Traditionally Encaustic Tiles were made from clay or stoneware fired at 1180°C but modern encaustic tiles are powdered stone and marble mixtures which are then coloured. They are impervious to water and frost damage but they require sealing to prevent staining. Encaustic tiles typically have distinctive patterns that run through the body of the tile.

Mosaics are composed of small cubes (tesserae) of marble, stone, terracotta, stainless steel, unglazed ceramic or smalti of glass. Mosaic floors are naturally non-slip and have become much more affordable thanks to the introduction of premade panels in recent years. Mosaic tiles can be square, rectangular, hexagonal, round or pebble shaped.

Laying tiles
Modern wall tiles are fixed to a wall using a synthetic bonding agent called tile adhesive for dry areas, or a cement-based mortar for areas prone to moisture, such as bath or shower walls.

Grout
The spaces between the tiles are typically filled with a fine cement called grout. Grouts typically are cement-based products and are available as sanded or unsanded. Sanded grout is specified for joint sizes of 12.5mm or more, while non-sanded grout is best for joints of less than 12.5mm.  Sand is there to provide additional body to the grout in a large joint to prevent shrinking, sagging and cracking. Latex additives can be mixed in with the grout to reduce absorbency, thereby increasing stain resistance and improving color retention. Some manufacturers also add anti-fungal and mildew-resistance additives. Epoxy grout is an alternative to cement. Made with epoxy resins and a hardener mixed just prior to installation, this waterless grout is extremely stain and mildew resistant and does not require additional sealers. Epoxy grouts can be more difficult to work with, harsh when contacting the skin and harder to clean up. They also are unsuitable for use with glass tile, as they restrict movement to a large degree.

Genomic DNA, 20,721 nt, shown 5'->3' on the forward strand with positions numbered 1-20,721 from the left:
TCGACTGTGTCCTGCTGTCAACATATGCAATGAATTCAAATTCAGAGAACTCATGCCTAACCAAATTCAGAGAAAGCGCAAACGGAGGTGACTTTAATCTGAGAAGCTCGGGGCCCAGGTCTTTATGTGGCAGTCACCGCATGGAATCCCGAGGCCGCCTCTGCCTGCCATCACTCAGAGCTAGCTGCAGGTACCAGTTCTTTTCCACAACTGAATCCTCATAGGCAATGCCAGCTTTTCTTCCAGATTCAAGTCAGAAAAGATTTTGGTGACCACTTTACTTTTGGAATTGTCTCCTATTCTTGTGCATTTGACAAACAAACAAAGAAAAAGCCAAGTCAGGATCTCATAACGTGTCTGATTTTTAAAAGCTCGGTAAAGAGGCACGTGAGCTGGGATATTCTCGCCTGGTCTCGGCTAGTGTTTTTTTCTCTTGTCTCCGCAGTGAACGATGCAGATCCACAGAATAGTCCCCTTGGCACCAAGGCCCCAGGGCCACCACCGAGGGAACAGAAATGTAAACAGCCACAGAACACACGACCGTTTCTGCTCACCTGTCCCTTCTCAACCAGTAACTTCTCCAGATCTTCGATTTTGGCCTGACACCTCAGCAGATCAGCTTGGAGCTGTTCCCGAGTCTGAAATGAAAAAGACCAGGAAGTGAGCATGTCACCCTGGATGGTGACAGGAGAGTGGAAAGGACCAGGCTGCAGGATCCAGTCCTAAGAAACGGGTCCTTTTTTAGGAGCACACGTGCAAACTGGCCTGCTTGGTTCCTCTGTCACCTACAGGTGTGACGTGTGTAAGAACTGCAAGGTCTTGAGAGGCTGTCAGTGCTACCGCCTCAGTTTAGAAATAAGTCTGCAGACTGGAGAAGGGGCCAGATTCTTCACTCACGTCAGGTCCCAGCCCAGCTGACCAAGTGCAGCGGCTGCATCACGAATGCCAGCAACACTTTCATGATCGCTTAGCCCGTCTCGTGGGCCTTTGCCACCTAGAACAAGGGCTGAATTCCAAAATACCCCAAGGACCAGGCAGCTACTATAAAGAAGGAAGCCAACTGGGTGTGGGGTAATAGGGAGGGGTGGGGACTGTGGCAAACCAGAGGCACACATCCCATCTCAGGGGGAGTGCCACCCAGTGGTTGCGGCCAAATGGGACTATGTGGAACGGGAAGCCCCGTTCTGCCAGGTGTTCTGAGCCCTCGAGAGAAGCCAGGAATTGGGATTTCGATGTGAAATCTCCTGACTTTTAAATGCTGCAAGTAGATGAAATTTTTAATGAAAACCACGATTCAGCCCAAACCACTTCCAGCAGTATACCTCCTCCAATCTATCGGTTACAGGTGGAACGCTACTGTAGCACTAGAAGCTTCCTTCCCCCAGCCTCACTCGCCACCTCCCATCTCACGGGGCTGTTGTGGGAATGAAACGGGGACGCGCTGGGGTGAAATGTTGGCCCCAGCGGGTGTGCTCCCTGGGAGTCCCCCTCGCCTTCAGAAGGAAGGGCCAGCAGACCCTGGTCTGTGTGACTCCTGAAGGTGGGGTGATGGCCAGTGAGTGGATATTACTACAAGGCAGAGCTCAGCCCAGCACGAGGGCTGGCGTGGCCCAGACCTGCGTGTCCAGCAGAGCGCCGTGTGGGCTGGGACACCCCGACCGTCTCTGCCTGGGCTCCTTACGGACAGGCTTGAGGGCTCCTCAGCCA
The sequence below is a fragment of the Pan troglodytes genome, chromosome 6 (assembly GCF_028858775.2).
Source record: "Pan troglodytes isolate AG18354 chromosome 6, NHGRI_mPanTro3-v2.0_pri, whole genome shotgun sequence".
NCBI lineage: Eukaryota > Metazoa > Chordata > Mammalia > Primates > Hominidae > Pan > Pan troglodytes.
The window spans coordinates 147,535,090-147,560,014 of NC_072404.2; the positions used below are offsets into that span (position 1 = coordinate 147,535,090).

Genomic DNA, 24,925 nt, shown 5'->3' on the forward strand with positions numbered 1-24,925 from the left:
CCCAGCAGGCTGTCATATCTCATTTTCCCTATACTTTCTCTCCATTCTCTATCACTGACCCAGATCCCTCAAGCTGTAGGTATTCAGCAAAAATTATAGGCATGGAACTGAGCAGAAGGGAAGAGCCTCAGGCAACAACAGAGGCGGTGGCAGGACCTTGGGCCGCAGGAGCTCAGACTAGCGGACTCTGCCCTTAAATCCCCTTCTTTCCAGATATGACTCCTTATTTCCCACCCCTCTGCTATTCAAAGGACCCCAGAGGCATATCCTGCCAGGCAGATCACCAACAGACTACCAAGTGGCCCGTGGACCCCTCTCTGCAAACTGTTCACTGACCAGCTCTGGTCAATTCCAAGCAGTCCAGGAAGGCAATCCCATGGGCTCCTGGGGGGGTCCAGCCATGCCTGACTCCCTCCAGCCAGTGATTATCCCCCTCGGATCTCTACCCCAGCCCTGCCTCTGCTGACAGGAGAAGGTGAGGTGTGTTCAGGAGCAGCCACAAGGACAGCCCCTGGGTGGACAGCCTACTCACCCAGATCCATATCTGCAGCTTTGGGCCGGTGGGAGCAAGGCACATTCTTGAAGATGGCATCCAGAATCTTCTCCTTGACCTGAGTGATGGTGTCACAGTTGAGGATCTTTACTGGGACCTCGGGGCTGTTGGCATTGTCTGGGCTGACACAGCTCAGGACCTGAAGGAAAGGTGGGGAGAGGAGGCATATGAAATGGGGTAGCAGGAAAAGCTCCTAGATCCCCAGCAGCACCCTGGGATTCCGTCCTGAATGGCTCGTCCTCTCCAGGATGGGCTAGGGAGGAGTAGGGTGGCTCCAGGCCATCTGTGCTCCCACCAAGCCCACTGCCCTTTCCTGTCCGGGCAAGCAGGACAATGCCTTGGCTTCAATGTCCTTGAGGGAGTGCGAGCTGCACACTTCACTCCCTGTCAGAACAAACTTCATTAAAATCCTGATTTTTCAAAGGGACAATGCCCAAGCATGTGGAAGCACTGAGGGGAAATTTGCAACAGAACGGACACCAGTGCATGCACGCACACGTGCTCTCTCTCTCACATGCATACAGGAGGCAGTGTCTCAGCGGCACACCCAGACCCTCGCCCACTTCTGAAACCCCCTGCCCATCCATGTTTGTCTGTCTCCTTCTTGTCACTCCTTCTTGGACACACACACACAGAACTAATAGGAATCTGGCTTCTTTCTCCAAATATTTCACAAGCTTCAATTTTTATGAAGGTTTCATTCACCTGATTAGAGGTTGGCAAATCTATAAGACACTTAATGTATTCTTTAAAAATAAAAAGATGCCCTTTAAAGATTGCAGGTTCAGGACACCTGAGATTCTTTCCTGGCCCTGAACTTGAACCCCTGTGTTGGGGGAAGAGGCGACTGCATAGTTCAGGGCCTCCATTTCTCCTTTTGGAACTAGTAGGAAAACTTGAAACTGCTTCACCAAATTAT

Grout comes in a range of colors to coordinate with tile designs.  Contrasting grout and tile colors accent a pattern, while matching grout and tile colours give a monolithic appearance and potentially make joints less visible. Grout color selection is also important in terms of its longevity.  A white-colored grout in a high-traffic area is ultimately going to get stained even if cleaned regularly. Therefore it might be best to choose a darker cementitious grout, or an epoxy or urethane grout, that will stay truer to its color over time